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A growing body of work suggests that welfare and punishment should be understood as alternative, yet interconnected ways of governing poor and marginalized populations…
A growing body of work suggests that welfare and punishment should be understood as alternative, yet interconnected ways of governing poor and marginalized populations. While there is considerable evidence of a punitive turn in welfare and penal institutions over the past half century, recent studies show that welfare and carceral institutions increasingly comanage millions of people caught at the intersection of the welfare and penal sectors. The growth of “mass supervision” and the expansion of the social services sector help explain the blurring of welfare and punishment in the United States in daily practice. We suggest that these developments complicate the idea of an institutional trade-off and contend that welfare and punishment are best understood along a continuum of state management in which poor and socially marginalized populations are subjected to varying degrees of support, surveillance, and sanction. In presenting the punishment–welfare continuum, we pay particular attention to the “murky middle” between the two spheres: an interinstitutional space that has emerged in the context of mass supervision and a social services–centric safety net. We show that people caught in the “murky middle” receive some social supports and services, but also face pervasive surveillance and control and must adapt to the tangle of obligations and requirements in ways that both extend punishment and limit their ability to successfully participate in mainstream institutions.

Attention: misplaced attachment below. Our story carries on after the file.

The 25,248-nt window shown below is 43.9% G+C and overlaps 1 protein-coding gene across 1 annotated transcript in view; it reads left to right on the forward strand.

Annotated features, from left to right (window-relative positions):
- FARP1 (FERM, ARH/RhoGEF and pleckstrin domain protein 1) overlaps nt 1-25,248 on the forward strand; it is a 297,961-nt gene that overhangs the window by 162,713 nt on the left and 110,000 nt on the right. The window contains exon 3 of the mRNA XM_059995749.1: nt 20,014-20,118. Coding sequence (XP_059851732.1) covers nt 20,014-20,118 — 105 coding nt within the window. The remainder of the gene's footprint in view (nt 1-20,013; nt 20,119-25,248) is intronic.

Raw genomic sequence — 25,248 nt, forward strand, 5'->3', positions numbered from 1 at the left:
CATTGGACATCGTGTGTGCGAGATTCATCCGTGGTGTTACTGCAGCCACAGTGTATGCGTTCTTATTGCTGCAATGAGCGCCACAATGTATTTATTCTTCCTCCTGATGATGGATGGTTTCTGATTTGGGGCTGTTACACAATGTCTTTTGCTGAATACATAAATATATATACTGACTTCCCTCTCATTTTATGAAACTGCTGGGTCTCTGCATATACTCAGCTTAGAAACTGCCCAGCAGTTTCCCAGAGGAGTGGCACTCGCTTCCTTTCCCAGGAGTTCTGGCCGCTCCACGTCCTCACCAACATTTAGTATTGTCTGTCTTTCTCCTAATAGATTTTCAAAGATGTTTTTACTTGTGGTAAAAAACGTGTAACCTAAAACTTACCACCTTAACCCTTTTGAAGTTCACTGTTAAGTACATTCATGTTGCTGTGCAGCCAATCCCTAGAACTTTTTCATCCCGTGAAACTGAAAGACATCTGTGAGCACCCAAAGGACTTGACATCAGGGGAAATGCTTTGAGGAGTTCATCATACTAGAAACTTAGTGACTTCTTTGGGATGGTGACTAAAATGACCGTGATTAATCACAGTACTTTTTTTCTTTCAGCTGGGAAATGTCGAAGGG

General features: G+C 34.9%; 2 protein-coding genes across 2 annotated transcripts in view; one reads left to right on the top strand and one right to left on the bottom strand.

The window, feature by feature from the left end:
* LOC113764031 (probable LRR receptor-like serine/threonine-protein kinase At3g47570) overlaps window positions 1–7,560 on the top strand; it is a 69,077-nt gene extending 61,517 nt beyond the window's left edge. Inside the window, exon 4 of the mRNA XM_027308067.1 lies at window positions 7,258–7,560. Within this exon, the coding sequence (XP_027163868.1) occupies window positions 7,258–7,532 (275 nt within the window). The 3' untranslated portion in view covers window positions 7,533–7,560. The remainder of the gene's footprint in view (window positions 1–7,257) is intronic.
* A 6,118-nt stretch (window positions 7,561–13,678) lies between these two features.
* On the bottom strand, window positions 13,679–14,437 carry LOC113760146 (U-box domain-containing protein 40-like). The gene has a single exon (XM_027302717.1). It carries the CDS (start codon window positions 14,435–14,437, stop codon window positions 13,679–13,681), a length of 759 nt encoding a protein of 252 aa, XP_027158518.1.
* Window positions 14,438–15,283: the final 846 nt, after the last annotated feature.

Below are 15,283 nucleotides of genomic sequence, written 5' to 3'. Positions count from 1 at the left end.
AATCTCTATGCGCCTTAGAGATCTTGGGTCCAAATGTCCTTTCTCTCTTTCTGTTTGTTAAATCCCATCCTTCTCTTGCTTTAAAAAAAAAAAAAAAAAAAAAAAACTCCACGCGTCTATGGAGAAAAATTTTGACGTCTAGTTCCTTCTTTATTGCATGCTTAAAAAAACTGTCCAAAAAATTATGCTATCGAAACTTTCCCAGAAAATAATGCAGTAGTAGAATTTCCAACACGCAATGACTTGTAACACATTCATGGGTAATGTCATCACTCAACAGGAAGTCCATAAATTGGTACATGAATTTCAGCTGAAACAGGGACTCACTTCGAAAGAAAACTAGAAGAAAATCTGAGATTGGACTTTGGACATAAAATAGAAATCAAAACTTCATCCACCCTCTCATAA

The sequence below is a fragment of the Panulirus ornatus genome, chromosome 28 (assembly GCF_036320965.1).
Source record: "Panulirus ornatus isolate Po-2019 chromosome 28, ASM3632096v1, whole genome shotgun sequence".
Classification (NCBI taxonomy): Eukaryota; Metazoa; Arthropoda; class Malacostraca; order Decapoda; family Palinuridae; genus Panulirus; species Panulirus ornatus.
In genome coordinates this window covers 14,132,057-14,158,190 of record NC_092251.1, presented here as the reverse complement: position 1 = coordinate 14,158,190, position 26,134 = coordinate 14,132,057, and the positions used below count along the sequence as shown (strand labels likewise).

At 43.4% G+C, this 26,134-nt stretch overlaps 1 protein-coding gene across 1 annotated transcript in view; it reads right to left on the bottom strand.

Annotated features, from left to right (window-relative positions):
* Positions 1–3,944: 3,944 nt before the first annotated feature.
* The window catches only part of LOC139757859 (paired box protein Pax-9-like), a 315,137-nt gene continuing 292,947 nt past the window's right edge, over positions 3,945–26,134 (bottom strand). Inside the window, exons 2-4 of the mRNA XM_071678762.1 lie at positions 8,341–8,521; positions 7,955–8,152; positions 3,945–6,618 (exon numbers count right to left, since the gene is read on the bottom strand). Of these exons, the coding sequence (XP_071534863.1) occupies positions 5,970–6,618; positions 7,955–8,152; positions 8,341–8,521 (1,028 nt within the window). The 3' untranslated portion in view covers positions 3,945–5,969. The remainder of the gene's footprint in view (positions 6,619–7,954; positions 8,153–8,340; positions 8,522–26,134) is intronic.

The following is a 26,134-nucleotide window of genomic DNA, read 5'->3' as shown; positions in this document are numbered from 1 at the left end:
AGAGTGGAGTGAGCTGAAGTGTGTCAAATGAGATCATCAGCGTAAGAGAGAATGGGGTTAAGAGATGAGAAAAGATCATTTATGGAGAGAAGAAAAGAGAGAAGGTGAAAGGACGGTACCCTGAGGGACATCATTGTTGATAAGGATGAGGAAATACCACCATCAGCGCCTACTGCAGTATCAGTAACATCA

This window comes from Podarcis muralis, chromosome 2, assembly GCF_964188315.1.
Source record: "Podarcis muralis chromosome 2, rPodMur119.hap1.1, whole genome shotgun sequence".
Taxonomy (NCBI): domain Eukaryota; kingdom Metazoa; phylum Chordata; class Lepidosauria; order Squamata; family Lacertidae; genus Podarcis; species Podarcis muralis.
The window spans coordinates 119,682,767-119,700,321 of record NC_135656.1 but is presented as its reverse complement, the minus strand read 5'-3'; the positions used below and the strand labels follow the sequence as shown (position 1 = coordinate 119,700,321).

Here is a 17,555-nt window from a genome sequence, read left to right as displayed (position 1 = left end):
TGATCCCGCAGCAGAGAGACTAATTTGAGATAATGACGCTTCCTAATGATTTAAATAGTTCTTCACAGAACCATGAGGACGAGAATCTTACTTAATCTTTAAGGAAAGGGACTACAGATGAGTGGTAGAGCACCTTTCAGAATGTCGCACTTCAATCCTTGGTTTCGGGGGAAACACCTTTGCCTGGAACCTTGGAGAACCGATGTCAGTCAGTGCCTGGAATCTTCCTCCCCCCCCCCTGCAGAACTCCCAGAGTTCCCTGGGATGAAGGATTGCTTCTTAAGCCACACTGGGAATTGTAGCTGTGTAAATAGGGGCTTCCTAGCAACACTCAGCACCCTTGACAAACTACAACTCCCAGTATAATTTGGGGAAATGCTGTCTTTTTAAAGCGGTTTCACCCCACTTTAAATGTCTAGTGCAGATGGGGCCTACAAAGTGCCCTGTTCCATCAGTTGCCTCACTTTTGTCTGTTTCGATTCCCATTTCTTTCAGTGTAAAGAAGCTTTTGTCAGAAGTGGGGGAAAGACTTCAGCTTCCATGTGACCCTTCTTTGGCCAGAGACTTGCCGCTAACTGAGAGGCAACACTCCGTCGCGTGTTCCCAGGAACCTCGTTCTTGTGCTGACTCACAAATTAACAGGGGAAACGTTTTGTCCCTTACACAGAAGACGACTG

The paper addresses the issue of contrasting constructions of social problems. Using “hate crime” as an example, we focus on portraits of the problem in the Federal Bureau…
The paper addresses the issue of contrasting constructions of social problems. Using “hate crime” as an example, we focus on portraits of the problem in the Federal Bureau of Investigation's (FBI) Uniform Crime Reports and in the New York Times. The analysis illumines how fundamental contrasts in representations of hate arise from differences in the underlying, and institutionalized, sense-making practices of scorekeeping and storytelling. We conclude by discussing the larger implications of the findings for further development of the theoretical model of “dialogical constructionism.”
To examine how public servants are depicted in film, I discuss the changes over time of Batmanʼs Commissioner Gordon, particularly his character arc in the contemporary…